It is odd to think that one of the most important people in the history of computers just died and most people don’t know who he is. I would like to think people would link to know about Dennis Ritchie. A good place to start is here: Dennis Ritchie: The Shoulders Steve Jobs Stood On | Wired Enterprise | Wired.com.
To be honest, it wasn’t just Steve Jobs that stood on his shoulders. Everyone did, and everyone continues to. AIX, Linux, Sun Solaris, the Android OS and Mac OSX all derive from the work he did. When you combine iOS and other UNIX based OSs, you can say that most digital devices in the world are based on the work Ritchie did. Not to mention all the other things that the WiReD article points out. When it comes to digital technology, it really is Dennis Ritchie’s world.
Another thing I would like to point out is the work he did on this book:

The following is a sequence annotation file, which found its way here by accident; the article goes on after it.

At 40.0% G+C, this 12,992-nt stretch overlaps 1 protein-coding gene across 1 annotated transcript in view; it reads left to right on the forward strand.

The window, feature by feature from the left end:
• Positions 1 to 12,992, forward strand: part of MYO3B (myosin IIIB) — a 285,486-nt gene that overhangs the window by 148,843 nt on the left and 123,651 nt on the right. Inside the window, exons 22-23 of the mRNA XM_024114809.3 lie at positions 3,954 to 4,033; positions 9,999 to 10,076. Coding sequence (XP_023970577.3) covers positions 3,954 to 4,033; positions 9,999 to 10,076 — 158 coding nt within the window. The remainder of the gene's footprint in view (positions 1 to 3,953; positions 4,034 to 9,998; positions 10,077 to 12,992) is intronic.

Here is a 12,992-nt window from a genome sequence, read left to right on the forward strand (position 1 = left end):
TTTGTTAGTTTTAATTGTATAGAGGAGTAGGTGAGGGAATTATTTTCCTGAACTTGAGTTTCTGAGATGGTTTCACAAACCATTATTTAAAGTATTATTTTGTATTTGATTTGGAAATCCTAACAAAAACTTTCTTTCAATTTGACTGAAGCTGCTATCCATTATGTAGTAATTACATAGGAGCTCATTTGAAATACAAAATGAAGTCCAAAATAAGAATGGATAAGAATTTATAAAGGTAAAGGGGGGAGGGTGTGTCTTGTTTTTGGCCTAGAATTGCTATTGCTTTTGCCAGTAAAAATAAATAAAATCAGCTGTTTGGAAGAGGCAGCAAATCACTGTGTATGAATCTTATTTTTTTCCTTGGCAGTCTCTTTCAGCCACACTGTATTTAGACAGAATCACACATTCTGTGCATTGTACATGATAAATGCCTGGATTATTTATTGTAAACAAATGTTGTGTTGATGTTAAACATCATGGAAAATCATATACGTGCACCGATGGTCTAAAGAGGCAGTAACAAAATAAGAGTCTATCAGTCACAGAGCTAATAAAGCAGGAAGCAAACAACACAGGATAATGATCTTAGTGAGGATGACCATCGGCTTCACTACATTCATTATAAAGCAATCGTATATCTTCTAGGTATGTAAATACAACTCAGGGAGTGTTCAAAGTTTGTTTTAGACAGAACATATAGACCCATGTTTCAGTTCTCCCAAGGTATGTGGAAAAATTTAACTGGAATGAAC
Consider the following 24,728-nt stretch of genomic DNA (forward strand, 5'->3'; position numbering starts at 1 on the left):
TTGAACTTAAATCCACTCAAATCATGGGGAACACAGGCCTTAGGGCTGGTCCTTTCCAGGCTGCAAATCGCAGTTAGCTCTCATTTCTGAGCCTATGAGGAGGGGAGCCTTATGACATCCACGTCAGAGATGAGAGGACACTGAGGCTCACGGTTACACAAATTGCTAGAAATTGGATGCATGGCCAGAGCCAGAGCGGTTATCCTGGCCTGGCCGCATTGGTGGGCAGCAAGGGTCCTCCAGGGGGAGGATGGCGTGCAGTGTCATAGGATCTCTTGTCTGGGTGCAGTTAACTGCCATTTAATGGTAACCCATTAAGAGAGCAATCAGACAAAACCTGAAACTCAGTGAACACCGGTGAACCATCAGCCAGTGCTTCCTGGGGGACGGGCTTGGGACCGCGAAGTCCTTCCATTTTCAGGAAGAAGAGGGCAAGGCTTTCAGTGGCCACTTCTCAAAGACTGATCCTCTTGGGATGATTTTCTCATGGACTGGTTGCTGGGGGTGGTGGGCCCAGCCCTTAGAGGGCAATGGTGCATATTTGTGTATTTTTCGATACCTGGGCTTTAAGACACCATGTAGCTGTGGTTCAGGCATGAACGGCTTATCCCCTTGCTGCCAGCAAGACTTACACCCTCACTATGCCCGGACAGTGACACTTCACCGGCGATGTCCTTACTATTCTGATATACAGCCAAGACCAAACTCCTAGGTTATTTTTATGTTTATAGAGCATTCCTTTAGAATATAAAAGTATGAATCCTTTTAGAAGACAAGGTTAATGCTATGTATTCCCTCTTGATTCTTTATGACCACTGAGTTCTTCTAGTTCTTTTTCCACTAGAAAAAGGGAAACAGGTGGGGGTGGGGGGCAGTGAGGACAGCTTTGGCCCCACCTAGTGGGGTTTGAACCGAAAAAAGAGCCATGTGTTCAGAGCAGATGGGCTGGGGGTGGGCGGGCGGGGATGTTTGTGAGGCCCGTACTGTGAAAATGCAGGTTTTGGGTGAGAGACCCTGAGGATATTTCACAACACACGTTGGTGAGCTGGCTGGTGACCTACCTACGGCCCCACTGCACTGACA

I would argue that this is the best technical book ever written. It is like The Elements of Style of technical books. It is is concise, clear and comprehensive. It even has something I think is really innovative: a chapter zero. This was brilliant in two ways: one, it allowed new developers to get started writing useful code without having to know too much about the language (a great incentive to keep learning) and two, it made alot of sense to start at chapter zero, because the language itself starts counting at zero for some things (e.g. arrays). I still have my copy of it, and for simple algorithms, I will pull it out to use as an example, since the code is so well written.
So not only did Dennis Ritchie pioneer (with others) the UNIX operating system and the C programming language, but he cowrote the best technical book ever written. More importantly, all of the work that came after his was influenced by him.
That is why you will see so many technical people lamenting his death. He truly was a titan.